The Lady in the Van

Are you having Maggie Smith withdrawal now that Downton Abbey has ended? Never fear! She’s starring in a quirky little dramedy in theaters now (though it won’t lose anything going to the small screen.) In The Lady in the Van she plays a character as far removed from Violet Crawley, Countess of Grantham as one could imagine, but somehow there is still a haughty dowager quality to her homeless Miss Shepherd. She is Dame Maggie, after all. Set in 1974, the film is loosely based on the true story of a very damaged woman who took to living in her van following a traumatic accident and was canny enough to find a kind playwright who was willing to grant her access to his private off-street parking space and ultimately his life. Originally agreeing to a three week stay, she ended up there for 15 years, and the writer, Alan Bennett (The Madness of King George, The History Boys), turned that experience into a book about their unusual relationship, which he adapted first for the stage, then as a radio play, and now for this sweet, sad little film.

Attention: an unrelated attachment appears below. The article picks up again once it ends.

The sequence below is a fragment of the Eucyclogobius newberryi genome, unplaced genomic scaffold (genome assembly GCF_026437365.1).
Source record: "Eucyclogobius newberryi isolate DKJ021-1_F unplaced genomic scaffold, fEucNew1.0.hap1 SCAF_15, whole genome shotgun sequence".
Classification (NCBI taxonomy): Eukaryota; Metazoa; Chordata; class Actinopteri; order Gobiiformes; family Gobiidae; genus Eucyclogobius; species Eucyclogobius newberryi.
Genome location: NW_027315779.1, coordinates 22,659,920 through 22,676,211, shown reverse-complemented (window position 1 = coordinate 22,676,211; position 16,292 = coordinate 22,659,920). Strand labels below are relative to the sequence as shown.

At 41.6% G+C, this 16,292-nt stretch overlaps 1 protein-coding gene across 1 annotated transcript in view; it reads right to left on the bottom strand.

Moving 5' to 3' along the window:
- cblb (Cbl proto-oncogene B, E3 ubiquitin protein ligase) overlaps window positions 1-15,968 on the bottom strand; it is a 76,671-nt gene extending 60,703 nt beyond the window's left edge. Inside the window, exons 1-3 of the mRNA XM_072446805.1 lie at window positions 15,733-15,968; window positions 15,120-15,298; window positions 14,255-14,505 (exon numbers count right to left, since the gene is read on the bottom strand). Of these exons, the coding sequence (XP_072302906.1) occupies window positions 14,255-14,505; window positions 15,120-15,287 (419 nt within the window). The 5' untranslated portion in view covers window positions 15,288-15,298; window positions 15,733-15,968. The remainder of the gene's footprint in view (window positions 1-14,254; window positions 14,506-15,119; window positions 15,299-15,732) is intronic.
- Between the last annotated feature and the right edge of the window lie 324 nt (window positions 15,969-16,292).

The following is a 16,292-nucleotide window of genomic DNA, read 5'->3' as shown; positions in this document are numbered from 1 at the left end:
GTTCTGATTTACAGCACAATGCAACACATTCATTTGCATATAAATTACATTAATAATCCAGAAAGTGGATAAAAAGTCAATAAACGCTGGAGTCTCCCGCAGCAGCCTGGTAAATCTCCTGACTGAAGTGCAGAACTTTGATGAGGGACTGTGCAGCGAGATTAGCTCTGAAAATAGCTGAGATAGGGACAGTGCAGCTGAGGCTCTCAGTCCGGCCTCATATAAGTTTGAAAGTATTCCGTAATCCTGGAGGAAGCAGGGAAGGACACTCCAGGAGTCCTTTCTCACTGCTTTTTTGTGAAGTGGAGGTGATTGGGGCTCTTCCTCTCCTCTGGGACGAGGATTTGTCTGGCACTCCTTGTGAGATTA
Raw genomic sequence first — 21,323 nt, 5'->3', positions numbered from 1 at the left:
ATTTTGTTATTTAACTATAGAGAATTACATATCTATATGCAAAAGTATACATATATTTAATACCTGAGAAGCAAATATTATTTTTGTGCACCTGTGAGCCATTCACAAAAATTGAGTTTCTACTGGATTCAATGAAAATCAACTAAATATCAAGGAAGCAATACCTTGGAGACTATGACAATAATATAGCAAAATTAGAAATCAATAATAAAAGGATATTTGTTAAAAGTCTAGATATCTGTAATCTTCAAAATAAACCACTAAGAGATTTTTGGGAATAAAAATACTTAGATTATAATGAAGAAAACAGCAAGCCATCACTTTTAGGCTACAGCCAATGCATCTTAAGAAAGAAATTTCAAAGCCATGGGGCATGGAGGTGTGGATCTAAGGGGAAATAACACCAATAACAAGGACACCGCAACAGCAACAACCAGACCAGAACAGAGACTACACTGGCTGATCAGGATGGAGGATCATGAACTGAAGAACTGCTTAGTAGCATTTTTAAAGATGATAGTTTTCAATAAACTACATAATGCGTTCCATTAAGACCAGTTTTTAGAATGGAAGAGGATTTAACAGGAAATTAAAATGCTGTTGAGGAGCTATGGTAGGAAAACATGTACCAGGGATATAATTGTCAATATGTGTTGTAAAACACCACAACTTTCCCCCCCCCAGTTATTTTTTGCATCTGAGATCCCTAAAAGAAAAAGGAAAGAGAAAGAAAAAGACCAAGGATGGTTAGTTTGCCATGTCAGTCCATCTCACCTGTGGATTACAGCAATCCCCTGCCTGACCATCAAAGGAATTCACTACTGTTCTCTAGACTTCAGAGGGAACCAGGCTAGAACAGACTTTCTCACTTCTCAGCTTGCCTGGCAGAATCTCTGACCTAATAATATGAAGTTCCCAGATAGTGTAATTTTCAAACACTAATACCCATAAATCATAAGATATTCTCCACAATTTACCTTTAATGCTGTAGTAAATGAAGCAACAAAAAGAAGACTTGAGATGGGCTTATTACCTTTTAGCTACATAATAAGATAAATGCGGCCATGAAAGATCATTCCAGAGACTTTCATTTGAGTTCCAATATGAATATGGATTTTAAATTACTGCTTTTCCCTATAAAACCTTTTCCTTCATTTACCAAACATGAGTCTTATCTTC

The Big Short

I’m behind on my Oscar nominees viewing, but I finally caught this one. I’d expected it to be more like Margin Call, but thankfully, though its subject matter is kind of similar, it is by turns funny and horrifying. Adapted from Michael Lewis’s non-fiction bestseller “The Big Short: Inside the Doomsday Machine,” it tells the story of how a small group of money men saw what was happening in the housing market in 2005 and set about shorting the market and making a killing. Along the way, they tried to wake banking regulators and the wider market to their realization that it was all about to go bust, but were totally ignored by those who were making money hand over fist on bad loans. It is a morality tale, very well told.